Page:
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22 cool cars with air-intake scoops

22 cool cars with air-intake scoops

By salamanPublished 4 months ago 7 min read
Sucker punch

Sucker punch

It’s a fact: the more air you can get into an engine, the more fuel you can add, the bigger the bang. And that generally means… faster.

So, for years, car companies have worked out various ways of allowing an engine to suck in air more easily because it provides, in effect, free performance. And if they managed to make the cars look cool while doing so, and therefore add a little kudos, then all the better.

Here we list 22 cars in chronological order where the addition of scoops and intakes has not only made the car quicker, but also made them much cooler.

1. Ford Thunderbird Mk1 (1955-’57)

The Ford Thunderbird had all the necessary ingredients – big V8 engine, two seats, drop-top roof, rear-wheel drive – but it was never conceived nor marketed as a sports car.

Instead it was more of a comfortable and fast grand tourer. A modern-day equivalent might be something like a Jaguar XK Convertible or a Mercedes-Benz SLK55 AMG.

This was done to distance the car from the altogether rowdier Chevrolet Corvette, and to hopefully create a more upmarket (and therefore more expensive) alternative.

Ford Thunderbird Mk1 (cont.)

And as befitting the ‘thunder’ part of the name, the car had a 4.8-litre (292cu in) V8 motor under the bonnet, which sucked in air through a smallish but entirely functional bonnet scoop.

People absolutely loved the subtlety of the design, with its single headlights and comparatively small rear fins, to the extent that the Thunderbird outsold the ’Vette by more than 23 to one in its first year.

Aston Martin DB4 (1958-’63)

Although the DB4 was a successor to the DB MkIII, it wasn’t a development of the earlier car.

Indeed, it was completely new, and featured a platform chassis instead of the DB MkIII’s tubular offering.

It also had a body designed by Italian styling house and coachbuilder Carrozzeria Touring of Milan, and the looks of the car certainly raised a few eyebrows when it was unveiled in 1958, not least because of the large bonnet scoop.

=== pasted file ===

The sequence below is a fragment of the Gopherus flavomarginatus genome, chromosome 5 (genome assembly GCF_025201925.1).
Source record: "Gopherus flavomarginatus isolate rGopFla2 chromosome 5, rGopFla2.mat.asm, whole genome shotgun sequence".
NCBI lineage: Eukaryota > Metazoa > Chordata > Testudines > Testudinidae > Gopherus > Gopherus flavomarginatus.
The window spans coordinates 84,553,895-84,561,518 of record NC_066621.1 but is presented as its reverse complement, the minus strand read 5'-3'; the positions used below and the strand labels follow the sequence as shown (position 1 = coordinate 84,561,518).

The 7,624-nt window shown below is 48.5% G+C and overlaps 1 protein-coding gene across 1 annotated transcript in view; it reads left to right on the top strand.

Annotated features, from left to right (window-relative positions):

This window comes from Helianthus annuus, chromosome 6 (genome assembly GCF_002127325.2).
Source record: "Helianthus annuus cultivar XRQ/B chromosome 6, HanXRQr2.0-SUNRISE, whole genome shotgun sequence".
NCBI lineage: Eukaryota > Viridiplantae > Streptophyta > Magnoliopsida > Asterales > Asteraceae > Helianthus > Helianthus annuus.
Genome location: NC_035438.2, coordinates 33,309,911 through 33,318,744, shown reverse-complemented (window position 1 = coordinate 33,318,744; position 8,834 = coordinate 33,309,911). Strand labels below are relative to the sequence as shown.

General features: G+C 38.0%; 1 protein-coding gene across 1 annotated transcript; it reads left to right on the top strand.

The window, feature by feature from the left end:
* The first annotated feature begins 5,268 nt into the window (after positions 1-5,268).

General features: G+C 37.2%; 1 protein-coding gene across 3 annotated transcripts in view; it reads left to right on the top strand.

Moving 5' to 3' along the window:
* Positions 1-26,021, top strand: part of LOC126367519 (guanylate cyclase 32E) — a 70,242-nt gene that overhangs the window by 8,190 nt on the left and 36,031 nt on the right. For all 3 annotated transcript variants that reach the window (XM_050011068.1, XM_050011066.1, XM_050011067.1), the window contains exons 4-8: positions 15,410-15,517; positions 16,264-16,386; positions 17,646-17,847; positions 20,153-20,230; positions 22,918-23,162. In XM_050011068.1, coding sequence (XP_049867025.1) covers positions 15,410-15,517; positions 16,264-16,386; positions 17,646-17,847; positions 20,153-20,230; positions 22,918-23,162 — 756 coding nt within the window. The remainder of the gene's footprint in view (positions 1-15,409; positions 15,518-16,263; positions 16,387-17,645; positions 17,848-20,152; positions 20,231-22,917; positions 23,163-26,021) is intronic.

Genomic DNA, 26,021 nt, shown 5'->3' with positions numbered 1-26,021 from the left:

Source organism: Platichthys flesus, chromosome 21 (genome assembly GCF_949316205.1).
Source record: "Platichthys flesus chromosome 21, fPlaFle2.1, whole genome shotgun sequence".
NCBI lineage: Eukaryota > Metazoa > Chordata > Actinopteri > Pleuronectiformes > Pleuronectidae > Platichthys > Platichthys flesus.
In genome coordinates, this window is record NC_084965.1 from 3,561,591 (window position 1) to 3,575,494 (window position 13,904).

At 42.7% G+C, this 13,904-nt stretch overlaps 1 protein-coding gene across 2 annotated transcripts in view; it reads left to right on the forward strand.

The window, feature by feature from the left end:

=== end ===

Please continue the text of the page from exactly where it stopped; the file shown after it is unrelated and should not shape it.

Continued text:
Aston Martin DB4 (cont.)

But that wasn’t all, because under the bonnet was a new 3.7-litre twin-cam straight-six powerplant that managed to develop 240bhp.

People loved the performance on offer, even if they were slightly less enamored by the engine’s tendency to overheat.

Still, all-round disc brakes kept all that performance in check – the car could hit almost 140mph and would cover the 0-60mph dash in 9.3 secs, which was pretty brisk for the day.

Chevrolet Corvette Sting Ray C2 427 (1967)

It’s fair to say the original Corvette sold like cold cakes when it was launched.

Rival Ford was laughing all the way to the bank with its Thunderbird, which vastly outsold the first ’Vette.

Something had to be done, and so the C2 was offered as a coupé (a first for the Corvette), with radically different styling, including funky pop-up headlights and a split rear window. It even had bonnet vents, although these were non-functional, and a cool extra name: Sting Ray.

At last, it was a sports car, and buyers loved it. So did everyone else, to the extent that GM won awards for the car’s design.

Chevrolet Corvette Sting Ray C2 427 (cont.)

Towards the end of the car’s life, Chevrolet introduced a 7-litre (427cu in) big-block engine, and then in 1967 upgraded this with an L88, which produced an official 430bhp.

However, unofficial estimates put this power output closer to 560bhp.

This taller engine necessitated the fitment of a ‘Stinger’ bonnet that featured a stylish scoop to allow the unit to breathe better.

Oh, and it would only run on 103-octane racing fuel, which did somewhat limit its usability.

Pontiac Firebird Mk1 Ram Air (1969)

Back in 1967, Pontiac had lofty aims.

It wanted to build a sports car based upon an outlandish-looking concept called the Banshee.

However, parent company GM said no, because it was concerned that the Pontiac machine might scavenge sales from the Corvette.

To soften the blow, GM offered compensation in the shape of the F-body coupé that would eventually become the Chevrolet Camaro.